By Gregory G. Paul, Morgan & Paul, PLLC
Long-Term Disability Benefits provide replacement income when an individual is unable to work due to an injury or illness. Individuals may purchase long-term disability policies through an insurance agent. However, many employees are covered by group long-term disability policies through their employer. Generally, long-term disability benefits provide 60% of an employee's salary if unable to perform his or her own occupation for a period of time such as 24 months. After 24 months, in order to maintain eligibility for long-term disability benefits, an employee must establish that he or she is unable to perform any occupation as that is defined in the insurance policy. For group policies such as those through an employer, a federal law known as the Employee Retirement Income Security Act (ERISA) sets forth procedural rights and obligations in the interpretation of whether an individual is eligible for long-term disability benefits.
Unlike many state and federal laws that provide for a jury trial right, ERISA does not provide such a right and decisions are usually made by federal judges reviewing only the administrative or claims file containing information that was presented to establish eligibility for benefits. Additionally, the federal courts apply what is known as an “abuse of discretion” standard of review which means that an employee denied long-term disability benefits must establish that the insurance company abused their discretion or made an unreasonable decision. As a result, the federal courts review only the claims file without any testimony from witnesses.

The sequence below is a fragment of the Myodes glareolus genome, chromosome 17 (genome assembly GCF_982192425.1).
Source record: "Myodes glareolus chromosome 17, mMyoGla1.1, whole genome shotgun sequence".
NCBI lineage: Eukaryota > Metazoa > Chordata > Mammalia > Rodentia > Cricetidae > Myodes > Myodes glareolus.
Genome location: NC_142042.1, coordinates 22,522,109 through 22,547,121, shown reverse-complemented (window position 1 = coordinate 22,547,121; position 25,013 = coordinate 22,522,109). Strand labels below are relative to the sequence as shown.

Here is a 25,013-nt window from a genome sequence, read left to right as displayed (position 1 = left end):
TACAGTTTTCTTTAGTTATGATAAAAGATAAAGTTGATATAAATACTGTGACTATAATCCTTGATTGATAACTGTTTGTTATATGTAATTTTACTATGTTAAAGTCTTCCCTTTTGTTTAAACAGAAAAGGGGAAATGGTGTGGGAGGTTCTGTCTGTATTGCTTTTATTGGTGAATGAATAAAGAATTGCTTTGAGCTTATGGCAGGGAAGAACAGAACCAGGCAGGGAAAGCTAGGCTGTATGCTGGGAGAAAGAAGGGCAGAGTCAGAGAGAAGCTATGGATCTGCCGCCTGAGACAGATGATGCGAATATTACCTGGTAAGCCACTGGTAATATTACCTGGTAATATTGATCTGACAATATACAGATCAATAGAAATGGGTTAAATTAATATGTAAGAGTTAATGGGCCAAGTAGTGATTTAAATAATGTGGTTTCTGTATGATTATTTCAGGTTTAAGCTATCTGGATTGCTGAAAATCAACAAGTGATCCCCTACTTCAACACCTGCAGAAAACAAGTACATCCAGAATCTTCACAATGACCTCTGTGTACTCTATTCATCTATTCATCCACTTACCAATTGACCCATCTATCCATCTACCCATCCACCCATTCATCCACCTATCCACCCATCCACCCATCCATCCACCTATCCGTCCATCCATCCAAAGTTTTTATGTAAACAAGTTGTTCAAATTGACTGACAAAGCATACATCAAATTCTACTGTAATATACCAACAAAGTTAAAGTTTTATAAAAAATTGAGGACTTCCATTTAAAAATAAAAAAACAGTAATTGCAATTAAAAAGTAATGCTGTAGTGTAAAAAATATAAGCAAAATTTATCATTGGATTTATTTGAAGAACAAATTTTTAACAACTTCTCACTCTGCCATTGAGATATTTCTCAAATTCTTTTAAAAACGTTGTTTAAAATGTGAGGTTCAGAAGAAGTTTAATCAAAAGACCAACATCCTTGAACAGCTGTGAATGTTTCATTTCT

The language in the long-term disability insurance policies that provide for this abuse of discretion of review are known as discretionary clauses. In order to level the playing field, many states have enacted bans on discretionary clauses in disability insurance policies through the insurance commissions. On December 6, 2010, the Texas Commission on Insurance adopted a rule which prohibits discretionary clauses in disability insurance policies. The result will permit courts to make a de novo or “new” determination as to whether long-term disability benefits should be awarded. Similarly, Illinois passed a ban on discretionary clauses based upon the National Association of Insurance Commissioner's Model Act. Other states that have passed similar legislation banning the use of discretionary clauses in disability plans includes California, Hawaii, Maine, Michigan, Minnesota, Montana, New Jersey, New York, Oregon and Utah.
This site is sponsored by Morgan & Paul, PLLC, a law firm representing individuals and families in disability, employment and injury cases. For more information, visit www.morgan-paul.com or call at 1-888-967-5674.
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